And while it’s not impossible for an arts major to do a science unit or two, or even to do a double degree in some disciplines, it’s not common. But it should be encouraged. Why not a double-degree in physics and comparative literature, for example? French and chemistry? History and neuroscience? Or just cherry-picked electives for the sake of a rounded education. I don’t think it would hurt student doctors, for example, to do a couple of units of English literature, writing, art history, French or politics, say.

And me? I’d like to revisit high school mathematics and I’d like to learn physics.

A funny thing happened on the way to the garden…

The first lettuce from our own garden

The first lettuce from our own garden

All my adult life Ive steered clear of gardening. Despite my mother being a keen green-thumb and growing our own produce, such as potatoes, mint and parsley, when I was young, I’ve always thought it wasn’t my ‘thing’.

Then a funny thing happened. A few years ago, I started watching a half-hour Saturday evening TV show called Gardening Australia. I still wasn’t into gardening itself, but I began to appreciate the peace and beauty of home-grown plants, particularly, as I’m a bit of a foodie, the edible kind.

In April this year, we moved out of the city to a suburb that is almost rural, to a street in which people take gardening seriously. And although we’re in a townhouse with only a very small courtyard, we’ve started a garden.

We’ve got lettuces, radishes, sweet corn, tomatoes, garlic, chillis, herbs such as rosemary, thyme, basil, parsley, coriander, chives and more. My husband has even started a small and joyful flower garden in one corner.

Because I’ve been watching Gardening Australia attentively for so long, I’ve found that I’ve picked up quite a bit of gardening knowledge without realising it. Soil types and planting widths and watering tips: no longer are they useless information to me.

On Friday night, we had the first lettuce from our garden the star of a salad for dinner. Nothing ever tasted so good—bursting with flavour, nutty, buttery almost, and crunchy.

Lettuce2I teamed it with simple fare: tomatoes and multi-coloured capsicum (not our own, yet); and seared scallops and prawns with my hot butter-garlic-chilli-lemon pepper dressing on a bed of steamed basmati rice.

Best meal I’ve had in ages!

That book, that book…what was it?

The other day at work, some of the ESL (English as a Second Language) teachers were trying to think of the title of a great English-teaching text they remembered from the 1990s. It incorporated stick-figure drawings on flash card-like pages that were ring-bound.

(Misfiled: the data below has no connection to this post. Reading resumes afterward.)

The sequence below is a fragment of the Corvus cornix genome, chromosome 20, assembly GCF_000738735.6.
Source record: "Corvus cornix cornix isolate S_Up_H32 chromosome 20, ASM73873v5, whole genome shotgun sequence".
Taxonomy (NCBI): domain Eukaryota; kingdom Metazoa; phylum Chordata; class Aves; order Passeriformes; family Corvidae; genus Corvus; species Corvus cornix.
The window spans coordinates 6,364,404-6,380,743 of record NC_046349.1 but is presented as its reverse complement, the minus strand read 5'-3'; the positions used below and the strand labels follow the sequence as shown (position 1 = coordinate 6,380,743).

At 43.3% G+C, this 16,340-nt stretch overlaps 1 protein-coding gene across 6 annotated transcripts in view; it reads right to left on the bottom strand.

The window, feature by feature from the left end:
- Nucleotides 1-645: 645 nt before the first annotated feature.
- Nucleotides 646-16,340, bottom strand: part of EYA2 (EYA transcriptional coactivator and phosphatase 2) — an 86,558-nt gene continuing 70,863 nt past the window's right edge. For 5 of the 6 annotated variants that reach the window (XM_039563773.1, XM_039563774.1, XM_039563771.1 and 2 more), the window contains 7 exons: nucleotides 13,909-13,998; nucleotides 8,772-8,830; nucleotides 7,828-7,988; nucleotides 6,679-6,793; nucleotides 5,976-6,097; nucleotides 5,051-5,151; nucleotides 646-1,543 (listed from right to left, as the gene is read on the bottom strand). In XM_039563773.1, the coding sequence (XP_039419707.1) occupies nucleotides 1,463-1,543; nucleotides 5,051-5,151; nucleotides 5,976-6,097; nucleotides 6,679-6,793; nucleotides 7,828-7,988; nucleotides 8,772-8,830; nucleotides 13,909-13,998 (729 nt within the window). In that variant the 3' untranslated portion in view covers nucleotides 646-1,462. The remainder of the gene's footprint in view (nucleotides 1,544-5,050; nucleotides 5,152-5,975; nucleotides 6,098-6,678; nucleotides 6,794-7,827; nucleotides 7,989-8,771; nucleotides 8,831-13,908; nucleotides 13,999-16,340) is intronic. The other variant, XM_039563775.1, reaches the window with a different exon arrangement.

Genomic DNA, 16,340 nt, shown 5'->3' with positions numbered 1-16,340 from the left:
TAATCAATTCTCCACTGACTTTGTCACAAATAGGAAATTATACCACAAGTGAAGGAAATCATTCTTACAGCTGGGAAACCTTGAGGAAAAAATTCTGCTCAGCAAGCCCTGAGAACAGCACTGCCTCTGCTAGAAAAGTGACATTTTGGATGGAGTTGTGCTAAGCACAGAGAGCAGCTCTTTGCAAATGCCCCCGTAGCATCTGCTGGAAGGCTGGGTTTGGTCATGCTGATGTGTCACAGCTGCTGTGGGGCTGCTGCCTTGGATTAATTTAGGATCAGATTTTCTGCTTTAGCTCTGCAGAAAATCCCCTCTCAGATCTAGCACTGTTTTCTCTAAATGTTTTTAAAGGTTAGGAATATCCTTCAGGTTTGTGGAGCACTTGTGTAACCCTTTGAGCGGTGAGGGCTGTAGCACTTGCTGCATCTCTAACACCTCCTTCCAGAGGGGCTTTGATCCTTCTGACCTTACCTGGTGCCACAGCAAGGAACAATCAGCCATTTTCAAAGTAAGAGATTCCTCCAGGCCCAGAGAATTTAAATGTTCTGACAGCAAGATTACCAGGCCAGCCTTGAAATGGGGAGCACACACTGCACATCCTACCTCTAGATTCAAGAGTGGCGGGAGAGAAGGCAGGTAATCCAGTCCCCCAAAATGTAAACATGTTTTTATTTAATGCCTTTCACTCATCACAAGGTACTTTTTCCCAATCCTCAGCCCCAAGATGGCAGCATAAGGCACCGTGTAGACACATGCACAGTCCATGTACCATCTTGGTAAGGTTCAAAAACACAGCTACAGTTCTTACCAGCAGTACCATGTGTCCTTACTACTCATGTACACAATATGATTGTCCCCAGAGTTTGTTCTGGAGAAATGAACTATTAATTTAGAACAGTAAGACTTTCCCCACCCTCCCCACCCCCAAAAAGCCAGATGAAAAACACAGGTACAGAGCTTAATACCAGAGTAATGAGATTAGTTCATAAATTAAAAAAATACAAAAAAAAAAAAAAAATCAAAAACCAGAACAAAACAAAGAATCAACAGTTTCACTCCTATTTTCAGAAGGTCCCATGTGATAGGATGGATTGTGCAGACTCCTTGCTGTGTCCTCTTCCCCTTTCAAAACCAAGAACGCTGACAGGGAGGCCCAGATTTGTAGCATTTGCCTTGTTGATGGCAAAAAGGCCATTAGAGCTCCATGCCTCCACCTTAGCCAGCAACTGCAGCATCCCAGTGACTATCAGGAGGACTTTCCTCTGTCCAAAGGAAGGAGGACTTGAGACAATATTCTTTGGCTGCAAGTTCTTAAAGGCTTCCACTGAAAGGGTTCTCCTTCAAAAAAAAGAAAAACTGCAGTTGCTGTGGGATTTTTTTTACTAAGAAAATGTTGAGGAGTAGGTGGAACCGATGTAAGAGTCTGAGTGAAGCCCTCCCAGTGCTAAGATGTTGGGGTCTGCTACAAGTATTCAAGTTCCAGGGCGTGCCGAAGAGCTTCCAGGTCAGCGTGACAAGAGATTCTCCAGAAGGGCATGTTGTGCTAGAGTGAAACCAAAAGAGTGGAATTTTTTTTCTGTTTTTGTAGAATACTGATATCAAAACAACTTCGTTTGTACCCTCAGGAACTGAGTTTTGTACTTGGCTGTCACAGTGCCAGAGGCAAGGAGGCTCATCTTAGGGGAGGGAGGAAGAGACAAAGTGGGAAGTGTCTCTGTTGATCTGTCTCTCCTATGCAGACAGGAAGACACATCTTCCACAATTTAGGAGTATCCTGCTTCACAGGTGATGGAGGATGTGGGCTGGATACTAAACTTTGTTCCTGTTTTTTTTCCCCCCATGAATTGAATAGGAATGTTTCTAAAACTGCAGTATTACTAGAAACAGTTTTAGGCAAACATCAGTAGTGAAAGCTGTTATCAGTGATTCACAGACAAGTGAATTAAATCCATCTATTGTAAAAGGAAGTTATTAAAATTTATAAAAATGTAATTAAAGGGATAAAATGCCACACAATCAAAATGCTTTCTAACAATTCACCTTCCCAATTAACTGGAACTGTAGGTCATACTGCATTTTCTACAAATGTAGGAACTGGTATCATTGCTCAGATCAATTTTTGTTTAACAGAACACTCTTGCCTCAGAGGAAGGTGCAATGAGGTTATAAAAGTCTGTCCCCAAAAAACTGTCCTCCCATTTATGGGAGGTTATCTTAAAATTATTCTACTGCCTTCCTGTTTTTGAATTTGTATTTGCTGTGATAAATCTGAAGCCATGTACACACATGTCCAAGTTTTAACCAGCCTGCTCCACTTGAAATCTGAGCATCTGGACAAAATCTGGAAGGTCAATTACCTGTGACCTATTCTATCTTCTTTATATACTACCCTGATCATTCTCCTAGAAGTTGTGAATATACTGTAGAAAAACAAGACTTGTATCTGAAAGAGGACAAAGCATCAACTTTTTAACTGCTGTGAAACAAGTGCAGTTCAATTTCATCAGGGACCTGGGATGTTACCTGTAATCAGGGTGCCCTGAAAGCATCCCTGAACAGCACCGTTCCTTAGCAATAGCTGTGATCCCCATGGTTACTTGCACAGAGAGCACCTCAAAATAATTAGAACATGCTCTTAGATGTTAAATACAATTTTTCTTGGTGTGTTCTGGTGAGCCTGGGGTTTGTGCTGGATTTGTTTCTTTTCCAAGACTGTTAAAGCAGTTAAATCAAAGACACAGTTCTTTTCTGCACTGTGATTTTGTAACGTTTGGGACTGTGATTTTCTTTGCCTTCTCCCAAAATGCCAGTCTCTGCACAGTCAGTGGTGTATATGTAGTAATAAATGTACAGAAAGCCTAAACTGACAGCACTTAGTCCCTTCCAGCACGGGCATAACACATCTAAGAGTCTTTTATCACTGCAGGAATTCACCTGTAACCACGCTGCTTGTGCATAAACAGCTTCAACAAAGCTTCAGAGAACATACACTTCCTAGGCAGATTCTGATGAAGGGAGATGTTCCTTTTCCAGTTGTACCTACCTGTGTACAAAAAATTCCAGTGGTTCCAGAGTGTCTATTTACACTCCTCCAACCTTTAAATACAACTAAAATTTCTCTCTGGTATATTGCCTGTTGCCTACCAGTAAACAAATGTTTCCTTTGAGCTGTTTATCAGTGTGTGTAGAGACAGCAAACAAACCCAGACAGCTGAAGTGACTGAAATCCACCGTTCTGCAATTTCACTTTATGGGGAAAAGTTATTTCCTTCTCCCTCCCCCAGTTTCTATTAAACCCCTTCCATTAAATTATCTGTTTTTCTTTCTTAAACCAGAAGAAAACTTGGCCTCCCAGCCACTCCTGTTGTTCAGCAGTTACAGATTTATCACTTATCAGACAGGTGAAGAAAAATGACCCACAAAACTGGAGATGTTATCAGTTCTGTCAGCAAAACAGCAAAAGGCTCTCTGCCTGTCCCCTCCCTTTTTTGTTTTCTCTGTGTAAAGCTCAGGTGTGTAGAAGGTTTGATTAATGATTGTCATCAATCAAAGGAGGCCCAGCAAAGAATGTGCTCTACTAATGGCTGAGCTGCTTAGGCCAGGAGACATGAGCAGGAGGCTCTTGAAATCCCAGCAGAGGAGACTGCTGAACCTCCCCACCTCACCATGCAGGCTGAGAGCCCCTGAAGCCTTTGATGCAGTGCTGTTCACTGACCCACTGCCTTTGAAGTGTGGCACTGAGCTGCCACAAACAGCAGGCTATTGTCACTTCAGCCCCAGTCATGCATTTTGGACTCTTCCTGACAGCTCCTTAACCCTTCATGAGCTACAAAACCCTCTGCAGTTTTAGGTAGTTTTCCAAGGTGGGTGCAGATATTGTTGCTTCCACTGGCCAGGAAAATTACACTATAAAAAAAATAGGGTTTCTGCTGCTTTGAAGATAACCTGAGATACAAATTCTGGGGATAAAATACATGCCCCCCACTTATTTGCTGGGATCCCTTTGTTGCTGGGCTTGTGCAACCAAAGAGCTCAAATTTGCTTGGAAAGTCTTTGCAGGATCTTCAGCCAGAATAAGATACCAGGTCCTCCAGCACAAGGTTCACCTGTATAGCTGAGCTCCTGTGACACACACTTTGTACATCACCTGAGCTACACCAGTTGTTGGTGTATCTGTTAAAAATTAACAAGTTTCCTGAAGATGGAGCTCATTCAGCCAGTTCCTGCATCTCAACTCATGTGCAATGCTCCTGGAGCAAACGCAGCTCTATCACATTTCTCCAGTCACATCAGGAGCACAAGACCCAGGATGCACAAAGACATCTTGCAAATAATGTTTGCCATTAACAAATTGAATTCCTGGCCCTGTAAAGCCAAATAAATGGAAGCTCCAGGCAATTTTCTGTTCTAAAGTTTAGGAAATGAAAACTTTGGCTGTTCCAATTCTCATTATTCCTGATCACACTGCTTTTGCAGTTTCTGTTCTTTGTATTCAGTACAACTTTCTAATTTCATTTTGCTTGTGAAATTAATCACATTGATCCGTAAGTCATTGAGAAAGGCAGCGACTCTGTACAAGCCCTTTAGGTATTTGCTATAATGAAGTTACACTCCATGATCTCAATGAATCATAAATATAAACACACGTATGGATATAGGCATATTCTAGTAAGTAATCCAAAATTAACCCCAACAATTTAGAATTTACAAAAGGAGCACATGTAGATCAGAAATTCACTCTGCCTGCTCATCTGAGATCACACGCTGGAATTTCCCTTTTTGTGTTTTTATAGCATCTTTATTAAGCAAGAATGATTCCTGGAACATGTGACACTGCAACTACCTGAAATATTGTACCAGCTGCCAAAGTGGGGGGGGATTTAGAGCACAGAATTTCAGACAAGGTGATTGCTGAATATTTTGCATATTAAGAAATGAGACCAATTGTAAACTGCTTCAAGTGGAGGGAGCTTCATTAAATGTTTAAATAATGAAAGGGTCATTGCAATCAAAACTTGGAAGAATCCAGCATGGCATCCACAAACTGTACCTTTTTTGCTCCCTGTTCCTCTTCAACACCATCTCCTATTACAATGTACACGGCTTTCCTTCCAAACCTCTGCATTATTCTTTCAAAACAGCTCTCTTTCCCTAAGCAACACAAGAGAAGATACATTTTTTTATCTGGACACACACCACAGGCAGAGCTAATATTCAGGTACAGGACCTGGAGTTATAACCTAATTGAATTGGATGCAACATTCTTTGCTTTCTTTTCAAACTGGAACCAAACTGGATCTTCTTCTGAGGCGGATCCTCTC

There used to be a copy hanging round the old staff room, one said, but we had moved to a new building, and the little flash-card book had been forgotten (and had probably been thrown out). No one could remember the title or author.

It made me think of a book I had as a child to help me learn German. My father had visited Munich in Germany not long after the 1972 Olympics and had brought me back a poster for my wall. I was very young and thus didn’t know anything about the violence that had occurred there. But I had become entranced with teaching myself German (and went on to study it at high school and university).

The book I’m thinking of was a small paperback and it was part of a language series. It has long gone from my library, unfortunately. I also had a hardcover Berlitz book that I loved.

In my final year at school, I won a prize for German speaking from the Goethe Society. The prize was two lovely volumes of German fairy tales and songs. The song book was illustrated, with music, and I had it until recently. Now I can’t find it anywhere. I can only think that I must have given it away with a lot of others, in a fit of needing to make room in my bookcases. Why does it always seem that the book I give away is the very one I want not long after?

Screen Shot 2014-11-08 at 8.20.10 AMThere are websites that can help you identify books whose titles and authors you’ve forgotten. One is What Was that Book? Many of the postings on that are novels people read as children and half-remembered.

And what do you know? Today, I did a search for my German Through Pictures book and found it straight away! It was by I. A. Richards, I. Schmidt Mackey, W. F. Mackey and Christine Gibson. Itwas first published in 1953, though mine was a 1972 edition. Amazingly, I found a blog post  which reproduced some pages from German Through Pictures here. Thanks, Mary Caple from Montreal!

I could also buy the book via Amazon, priced from $7.92-$221.95, depending on quality and collectibility, if I wanted.

I think we should bring back the  series, as it’s so easy to learn from. There was also a French version—and perhaps there were other languages available, too.

Oh, and if anyone remembers the ring-bound English flash-card book with the stick-figure drawings, please let me know!